Princess Mononoke: 'grand romantic epic' Sitges 99 Fantasy Festival
Everything you need to know about the most influential Fantasy film festival in the World. Ever.
A Shivers feature by Alan Jones selected from Shivers #72

With one of the strongest line-ups in ages, the Sitges International Fantasy Film Festival kicked off on October 6th with Dario Argento accepting a Lifetime Achievement Award and ended a breathless 10 days later with a surprise screening of The Fight Club (and who knew that was a Fantasy?).

Thanks to new festival director Roc Villas making a point of highlighting all the best Fantasy movies from around the world at the moment, Sitges really came up trumps and delighted Spanish fans who had been worried that the Festival was veering more towards the mainstream. I always have a good time at my favourite calendar event but this year turned out to be a banner one for the Festival as well as for the entire genre itself.

Naturally, there was the odd Macedonian Mad Max rip-off (Goodbye 20th Century), Hungarian football fantasy (6:3), deliberately crafted cult movie (Six String Samurai) and god-awful Russian slices of political surrealism (Silver Heads) to contend with but these were in thankfully scant supply. Although Existenz, The Blair Witch Project and Phantom of the Opera were in the impressive programme, as I’ve covered those extensively already, I’m ignoring them in favour of highlighting the many titles that will hopefully be coming your way over the next year.

Mononoke

Japan’s all-time box office champion in the animation arena had its first European showing in Sitges. Princess Mononoke has since been picked up by Disney, re-dubbed with the voices of Gillian Anderson, Clare Danes and Billy Bob Thornton and will be released throughout the world in 2000. But it was the full 133 minute Japanese original that unspooled in the ‘Animat’ section of the Festival and its huge success is easily understood.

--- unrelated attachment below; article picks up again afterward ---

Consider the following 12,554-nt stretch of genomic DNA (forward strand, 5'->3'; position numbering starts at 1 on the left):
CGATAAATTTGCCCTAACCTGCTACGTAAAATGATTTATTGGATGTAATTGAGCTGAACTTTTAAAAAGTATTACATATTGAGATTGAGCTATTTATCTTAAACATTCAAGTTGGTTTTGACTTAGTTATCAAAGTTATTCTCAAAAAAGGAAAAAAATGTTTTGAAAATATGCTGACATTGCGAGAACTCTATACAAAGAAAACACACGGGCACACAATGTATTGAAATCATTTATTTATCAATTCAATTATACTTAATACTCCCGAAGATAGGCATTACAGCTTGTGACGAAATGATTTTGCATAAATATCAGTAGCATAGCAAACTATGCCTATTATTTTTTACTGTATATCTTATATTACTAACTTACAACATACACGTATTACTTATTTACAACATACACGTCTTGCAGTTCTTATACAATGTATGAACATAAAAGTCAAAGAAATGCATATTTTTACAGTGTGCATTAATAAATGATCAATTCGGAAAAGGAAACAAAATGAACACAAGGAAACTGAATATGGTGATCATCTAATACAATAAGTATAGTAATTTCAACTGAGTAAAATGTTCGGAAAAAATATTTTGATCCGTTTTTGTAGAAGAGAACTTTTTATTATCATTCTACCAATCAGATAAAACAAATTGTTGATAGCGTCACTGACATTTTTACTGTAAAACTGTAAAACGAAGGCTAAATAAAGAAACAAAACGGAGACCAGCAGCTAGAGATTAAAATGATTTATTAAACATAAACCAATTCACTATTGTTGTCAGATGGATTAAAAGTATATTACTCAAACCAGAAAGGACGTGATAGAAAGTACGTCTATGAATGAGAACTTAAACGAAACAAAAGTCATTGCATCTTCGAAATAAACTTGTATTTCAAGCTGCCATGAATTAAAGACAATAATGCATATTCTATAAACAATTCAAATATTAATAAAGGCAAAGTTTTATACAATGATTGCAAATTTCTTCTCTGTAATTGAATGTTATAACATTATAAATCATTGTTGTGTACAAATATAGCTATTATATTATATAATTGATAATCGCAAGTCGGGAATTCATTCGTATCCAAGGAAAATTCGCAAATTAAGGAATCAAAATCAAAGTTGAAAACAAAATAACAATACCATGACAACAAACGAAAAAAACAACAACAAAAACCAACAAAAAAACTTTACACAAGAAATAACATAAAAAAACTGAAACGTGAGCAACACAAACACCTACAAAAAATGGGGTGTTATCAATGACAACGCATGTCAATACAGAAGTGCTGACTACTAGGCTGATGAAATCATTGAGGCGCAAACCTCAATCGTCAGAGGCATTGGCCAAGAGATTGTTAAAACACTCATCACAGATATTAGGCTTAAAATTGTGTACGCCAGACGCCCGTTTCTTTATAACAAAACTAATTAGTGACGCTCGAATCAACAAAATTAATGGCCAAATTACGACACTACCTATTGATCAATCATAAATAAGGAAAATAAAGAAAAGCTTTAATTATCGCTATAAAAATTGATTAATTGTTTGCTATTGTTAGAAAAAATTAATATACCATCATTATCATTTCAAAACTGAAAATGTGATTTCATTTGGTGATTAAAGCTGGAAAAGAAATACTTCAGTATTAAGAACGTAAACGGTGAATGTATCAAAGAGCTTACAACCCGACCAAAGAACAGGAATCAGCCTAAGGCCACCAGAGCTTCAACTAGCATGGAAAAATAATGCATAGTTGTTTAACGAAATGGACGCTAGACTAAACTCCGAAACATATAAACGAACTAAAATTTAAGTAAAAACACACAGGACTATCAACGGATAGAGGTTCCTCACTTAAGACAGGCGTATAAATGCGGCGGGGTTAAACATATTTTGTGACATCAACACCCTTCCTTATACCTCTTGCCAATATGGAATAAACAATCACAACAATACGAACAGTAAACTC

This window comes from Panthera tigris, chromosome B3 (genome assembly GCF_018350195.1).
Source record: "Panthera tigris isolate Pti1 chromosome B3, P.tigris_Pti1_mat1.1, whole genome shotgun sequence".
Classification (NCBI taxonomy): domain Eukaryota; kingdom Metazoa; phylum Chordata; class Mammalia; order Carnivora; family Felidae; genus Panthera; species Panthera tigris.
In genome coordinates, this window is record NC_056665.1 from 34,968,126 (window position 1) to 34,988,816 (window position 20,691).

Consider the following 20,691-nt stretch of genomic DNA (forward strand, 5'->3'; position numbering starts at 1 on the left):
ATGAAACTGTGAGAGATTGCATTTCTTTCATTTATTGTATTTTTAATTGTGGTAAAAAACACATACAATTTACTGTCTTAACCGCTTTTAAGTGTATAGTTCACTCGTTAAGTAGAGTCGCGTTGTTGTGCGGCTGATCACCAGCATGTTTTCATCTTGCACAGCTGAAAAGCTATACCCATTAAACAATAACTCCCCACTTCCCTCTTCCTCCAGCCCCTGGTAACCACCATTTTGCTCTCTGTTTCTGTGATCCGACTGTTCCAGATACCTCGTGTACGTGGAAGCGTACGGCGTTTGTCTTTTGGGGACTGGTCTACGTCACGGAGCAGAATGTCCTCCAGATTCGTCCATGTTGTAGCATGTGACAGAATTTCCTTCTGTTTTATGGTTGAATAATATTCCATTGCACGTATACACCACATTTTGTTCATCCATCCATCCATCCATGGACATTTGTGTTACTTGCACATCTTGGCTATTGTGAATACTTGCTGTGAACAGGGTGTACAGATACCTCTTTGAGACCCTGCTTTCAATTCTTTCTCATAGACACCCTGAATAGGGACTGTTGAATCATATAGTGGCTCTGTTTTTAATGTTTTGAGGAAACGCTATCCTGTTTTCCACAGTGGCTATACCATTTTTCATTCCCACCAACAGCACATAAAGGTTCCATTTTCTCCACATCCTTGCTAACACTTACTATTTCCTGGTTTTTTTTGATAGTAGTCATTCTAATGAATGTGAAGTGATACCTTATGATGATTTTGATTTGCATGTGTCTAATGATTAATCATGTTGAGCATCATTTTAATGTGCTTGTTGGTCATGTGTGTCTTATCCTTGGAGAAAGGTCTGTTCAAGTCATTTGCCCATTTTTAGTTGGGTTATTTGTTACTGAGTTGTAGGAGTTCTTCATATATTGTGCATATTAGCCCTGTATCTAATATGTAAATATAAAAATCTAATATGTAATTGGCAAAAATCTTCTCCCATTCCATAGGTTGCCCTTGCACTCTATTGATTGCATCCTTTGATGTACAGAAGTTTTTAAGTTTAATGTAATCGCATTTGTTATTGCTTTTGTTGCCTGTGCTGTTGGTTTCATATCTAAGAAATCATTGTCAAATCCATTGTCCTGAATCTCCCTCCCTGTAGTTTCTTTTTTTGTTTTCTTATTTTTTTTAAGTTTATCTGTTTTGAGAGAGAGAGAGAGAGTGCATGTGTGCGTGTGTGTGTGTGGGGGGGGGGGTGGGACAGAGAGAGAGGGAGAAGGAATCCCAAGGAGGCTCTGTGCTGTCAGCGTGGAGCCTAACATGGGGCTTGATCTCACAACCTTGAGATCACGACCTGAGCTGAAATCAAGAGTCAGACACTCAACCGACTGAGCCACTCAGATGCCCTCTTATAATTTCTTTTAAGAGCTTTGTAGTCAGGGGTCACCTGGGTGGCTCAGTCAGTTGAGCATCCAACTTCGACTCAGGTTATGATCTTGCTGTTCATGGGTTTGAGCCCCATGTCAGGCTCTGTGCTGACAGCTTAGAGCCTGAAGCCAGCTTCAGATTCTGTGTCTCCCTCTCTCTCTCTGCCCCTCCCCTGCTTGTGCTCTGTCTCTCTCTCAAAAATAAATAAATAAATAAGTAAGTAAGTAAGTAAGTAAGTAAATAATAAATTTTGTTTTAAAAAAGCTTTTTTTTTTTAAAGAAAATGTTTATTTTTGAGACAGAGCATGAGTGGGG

Rendered in classic Japanese design this Zen Mulan with balls is a rich fable of bygone gods locking horns with man and industry as both threaten to unbalance the forces of nature. The main thrust of the story is how cursed Prince Ashitaka and wolf girl San team up to fight the evil Lady Eboshi whose gun factory is upsetting the forest spirits. Absolutely beautiful graphics (the rendering of the deer god as a psychedelic Godzilla is fantastic) and the hard, adult violent edge it has (cannibal apes, rotting lepers) makes it as far removed from the usual Disney cartoon as you could imagine. And there are no songs! I was surprised at how interested Hayao Miyazaki’s grand romantic epic kept me through its long running time. This was one of the Festival’s major highlights.

Minus Man

Poster for The Minus ManThe Minus Man turned out to be a real discovery and one of my Festival favourites. Written and directed by Hampton Fincher (the co-writer of Blade Runner) it sounds like another portrait of a serial killer, but it’s actually a very creepy, jet-black psychological thriller with muted Hitchcockian overtones. Owen Wilson (The Haunting’s broken-nosed star) is a Canadian drifter whose winning smile and pleasant boy-next-door manner hides the fact that he’s killed numerous people for no other reason than they have merely announced themselves to him as potential victims.

It’s when he lodges with troubled marrieds Brian Cox and Mercedes Ruehl that fate selects his next mark and his one-sided relationship with fellow postal worker Janeane Garofalo suggests his poisoning days are numbered.

Fancher’s terrific minor masterpiece continually pulls the rug from under the viewer’s feet by having Wilson meditate on his actions in comically toned voice-over and also being dogged by imaginary cops. Building to a near unbearable crescendo of tension, The Minus Man is a true original steeped in macabre suspense and tightly-coiled emotions. The dynamite ending found me on the edge of my seat gasping in admiration.

For the full version of this feature, get Shivers #72

Alan Jones also reports on Simon Magus, Jaume Balguero's The Nameless, Kevin Williamson's Teaching Mrs TIngle and many more

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Images © Moonglow Pictures • Feature © Visual Imagination Ltd 1999. Not for reproduction